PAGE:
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Bush's war ignores U.N.

Opinion by Reenie Young


On the first anniversary of the 9/11 terrorist attacks, HPU’s faculty and multicultural students came together in unity at the downtown campus. Despite many differences in culture, appearance, and dress, the dominant theme on that day was living in peace with one another. HPU has set a good example of how our nation should behave.

Similar to HPU’s diverse students are the different ethnicities within the United Nations. But unlike our school, harmony and peace have not been on the agenda these past U.N. meetings, thanks to President Bush and his persistent demands to wage a war with Iraq’s leader Saddam Hussein.


Bush’s eagerness to disarm Hussein comes at an uneasy time for America, as our economy is unstable, our jobs are in jeopardy, and war is already on our minds. “We will get Osama Bin Laden,” said Bush to the American people one year ago. No one has yet caught Bin Laden. Therefore, how can Bush insist we fight another war; we have yet to finish the first one?

One theory to the answer might lie beneath the on-again, off-again, and on-again relationship between Bush and Hussein. It’s been nearly 12 years since U.N. inspectors were on Iraq’s soil, after being forcefully asked to leave by Hussein. The years between 1991-1998 were years of frustration for the inspectors, after numerous attempts to inspect sites in Iraq were denied by Hussein. Some of those off-limit locations were Hussein’s palaces, which were believed to hold weapons of mass destruction underground.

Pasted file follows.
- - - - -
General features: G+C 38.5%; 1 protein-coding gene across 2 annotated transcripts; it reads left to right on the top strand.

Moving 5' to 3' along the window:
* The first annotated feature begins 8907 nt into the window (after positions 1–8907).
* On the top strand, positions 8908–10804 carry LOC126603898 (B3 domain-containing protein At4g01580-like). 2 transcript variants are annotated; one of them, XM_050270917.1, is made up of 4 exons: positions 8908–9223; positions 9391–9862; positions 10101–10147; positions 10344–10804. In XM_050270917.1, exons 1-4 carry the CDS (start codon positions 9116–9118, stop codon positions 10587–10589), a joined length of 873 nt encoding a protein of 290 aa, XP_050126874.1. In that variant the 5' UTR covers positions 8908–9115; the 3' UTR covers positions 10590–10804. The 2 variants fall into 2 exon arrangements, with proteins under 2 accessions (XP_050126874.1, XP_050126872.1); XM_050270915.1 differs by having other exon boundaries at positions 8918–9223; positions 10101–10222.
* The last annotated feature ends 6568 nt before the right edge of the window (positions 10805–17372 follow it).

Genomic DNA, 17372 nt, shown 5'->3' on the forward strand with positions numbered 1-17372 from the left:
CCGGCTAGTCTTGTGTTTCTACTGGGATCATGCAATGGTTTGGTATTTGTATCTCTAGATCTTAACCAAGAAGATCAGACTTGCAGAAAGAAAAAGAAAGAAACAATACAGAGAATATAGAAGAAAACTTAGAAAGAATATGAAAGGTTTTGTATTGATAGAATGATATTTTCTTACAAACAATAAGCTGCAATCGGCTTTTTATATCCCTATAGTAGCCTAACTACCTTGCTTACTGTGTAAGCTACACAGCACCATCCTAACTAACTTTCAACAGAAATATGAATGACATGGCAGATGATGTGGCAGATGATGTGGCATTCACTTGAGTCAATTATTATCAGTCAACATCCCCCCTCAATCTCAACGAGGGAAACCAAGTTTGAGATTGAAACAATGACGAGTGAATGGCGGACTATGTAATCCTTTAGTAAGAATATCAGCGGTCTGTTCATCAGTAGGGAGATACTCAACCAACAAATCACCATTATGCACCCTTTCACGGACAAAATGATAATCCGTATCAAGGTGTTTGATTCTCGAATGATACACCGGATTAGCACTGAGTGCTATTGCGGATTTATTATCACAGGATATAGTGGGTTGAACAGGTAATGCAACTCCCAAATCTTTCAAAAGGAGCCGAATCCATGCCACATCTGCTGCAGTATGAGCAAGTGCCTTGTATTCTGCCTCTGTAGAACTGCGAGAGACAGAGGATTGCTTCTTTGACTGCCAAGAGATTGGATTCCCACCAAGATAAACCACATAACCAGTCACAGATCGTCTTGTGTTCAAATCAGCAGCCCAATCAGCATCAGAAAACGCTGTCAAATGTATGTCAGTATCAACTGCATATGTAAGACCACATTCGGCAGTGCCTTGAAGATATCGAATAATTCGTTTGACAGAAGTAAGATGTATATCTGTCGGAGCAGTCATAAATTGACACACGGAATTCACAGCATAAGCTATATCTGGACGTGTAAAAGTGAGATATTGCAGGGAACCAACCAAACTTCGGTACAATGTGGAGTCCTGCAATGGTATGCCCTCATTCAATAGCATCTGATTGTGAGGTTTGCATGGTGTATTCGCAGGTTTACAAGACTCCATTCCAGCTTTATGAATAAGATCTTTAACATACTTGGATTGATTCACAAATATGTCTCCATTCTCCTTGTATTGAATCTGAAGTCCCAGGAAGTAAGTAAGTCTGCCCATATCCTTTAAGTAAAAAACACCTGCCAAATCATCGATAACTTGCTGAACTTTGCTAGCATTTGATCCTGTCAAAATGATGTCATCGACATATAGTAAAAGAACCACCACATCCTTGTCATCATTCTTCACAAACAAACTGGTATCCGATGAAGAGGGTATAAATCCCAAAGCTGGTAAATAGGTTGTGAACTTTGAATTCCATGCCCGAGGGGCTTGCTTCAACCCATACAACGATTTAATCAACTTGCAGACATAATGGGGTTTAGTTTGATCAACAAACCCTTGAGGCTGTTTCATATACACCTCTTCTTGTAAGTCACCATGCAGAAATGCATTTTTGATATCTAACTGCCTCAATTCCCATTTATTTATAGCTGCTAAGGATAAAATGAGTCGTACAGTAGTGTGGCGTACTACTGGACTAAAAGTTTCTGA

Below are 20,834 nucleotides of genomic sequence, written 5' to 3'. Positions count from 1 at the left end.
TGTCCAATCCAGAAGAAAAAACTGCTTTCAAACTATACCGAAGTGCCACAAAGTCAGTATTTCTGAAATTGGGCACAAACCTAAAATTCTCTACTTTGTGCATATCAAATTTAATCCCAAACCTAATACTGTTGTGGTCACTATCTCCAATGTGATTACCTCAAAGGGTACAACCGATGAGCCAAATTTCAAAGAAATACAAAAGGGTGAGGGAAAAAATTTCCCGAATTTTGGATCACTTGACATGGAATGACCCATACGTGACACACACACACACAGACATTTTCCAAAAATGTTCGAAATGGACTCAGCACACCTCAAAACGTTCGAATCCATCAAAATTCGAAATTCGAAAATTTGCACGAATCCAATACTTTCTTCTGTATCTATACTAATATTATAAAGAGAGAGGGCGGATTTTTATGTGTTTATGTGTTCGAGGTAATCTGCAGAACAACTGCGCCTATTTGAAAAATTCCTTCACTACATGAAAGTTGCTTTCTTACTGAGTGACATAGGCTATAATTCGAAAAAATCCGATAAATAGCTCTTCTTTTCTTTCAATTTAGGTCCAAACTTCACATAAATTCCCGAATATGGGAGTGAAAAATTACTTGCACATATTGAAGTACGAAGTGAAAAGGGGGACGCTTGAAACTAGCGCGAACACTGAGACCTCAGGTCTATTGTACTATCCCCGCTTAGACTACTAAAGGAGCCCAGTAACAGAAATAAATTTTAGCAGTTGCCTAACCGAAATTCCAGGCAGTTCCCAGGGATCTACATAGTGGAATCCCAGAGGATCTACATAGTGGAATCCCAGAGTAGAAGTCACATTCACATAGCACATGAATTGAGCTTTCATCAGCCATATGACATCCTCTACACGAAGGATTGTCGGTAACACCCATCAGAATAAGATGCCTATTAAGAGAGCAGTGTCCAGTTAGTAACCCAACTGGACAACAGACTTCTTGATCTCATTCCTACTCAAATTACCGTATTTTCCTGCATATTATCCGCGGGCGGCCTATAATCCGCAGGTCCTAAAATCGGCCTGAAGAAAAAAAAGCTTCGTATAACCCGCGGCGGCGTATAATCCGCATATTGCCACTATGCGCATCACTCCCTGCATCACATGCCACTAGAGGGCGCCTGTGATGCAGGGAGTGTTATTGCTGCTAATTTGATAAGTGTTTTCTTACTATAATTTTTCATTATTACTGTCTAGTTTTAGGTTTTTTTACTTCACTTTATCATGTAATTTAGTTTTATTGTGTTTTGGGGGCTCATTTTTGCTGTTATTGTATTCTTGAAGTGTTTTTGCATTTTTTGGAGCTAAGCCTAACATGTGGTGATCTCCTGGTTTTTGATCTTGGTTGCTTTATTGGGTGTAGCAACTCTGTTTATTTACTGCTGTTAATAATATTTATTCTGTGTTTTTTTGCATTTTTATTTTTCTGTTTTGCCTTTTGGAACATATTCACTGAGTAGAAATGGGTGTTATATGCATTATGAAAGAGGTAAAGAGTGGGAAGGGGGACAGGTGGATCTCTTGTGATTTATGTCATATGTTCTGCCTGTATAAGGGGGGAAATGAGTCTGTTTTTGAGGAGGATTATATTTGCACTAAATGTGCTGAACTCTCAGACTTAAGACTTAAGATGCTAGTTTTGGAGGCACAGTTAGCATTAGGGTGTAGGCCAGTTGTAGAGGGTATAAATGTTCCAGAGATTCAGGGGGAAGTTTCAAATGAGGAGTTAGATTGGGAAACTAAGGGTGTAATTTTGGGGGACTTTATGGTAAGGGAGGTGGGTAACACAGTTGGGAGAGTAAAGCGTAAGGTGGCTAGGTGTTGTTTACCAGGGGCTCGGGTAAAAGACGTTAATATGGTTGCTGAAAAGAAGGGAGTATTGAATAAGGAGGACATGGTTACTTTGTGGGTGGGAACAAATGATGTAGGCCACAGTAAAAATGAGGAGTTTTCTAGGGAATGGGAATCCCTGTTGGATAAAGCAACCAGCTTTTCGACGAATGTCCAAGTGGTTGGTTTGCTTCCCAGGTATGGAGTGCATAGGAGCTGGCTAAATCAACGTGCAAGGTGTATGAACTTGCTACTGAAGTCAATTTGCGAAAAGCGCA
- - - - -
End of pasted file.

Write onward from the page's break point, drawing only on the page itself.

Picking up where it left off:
Ironically, Bush senior was president of the United States during the 1990 Gulf War against Hussein. Bush senior promised the American people, “Hussein would be caught.” Like father, like son.

Now, junior wants to finish the war with Hussein that his father started. He actually has good reasons, but are they sufficient? Hussein’s treatment of his own people has been brutal: he kills them with gunfire and chemical weapons. Fox News aired that the CIA has proof that “Iraq’s links to Al-Qaeda (the terrorist group) go back 10 years.” Iraq has violated the cease-fire agreement and has continued to fire at U.S. and British aircrafts.

A recent letter by Hussein said he would now allow the U.N. inspectors back into Iraq to check some locations. Bush responded by saying he does not believe Hussein, who should not be trusted.

Britain’s leader, Prime Minister Tony Blair is the only country in the U.N. fully supporting Bush’s urgency to start a war with Iraq. Other countries have said they need more proof against Hussein before making a decision to support the United States.

Ultimately, the final decision for America’s war with Iraq will come from the U.S. Congress. On Oct. 10, 2002, The House of Representatives voted in favor of a new war, 296 to 133 votes, despite majority U.N disapproval. A day later, the Senate confirmed Bush’s request for a freehand to wage a new war.


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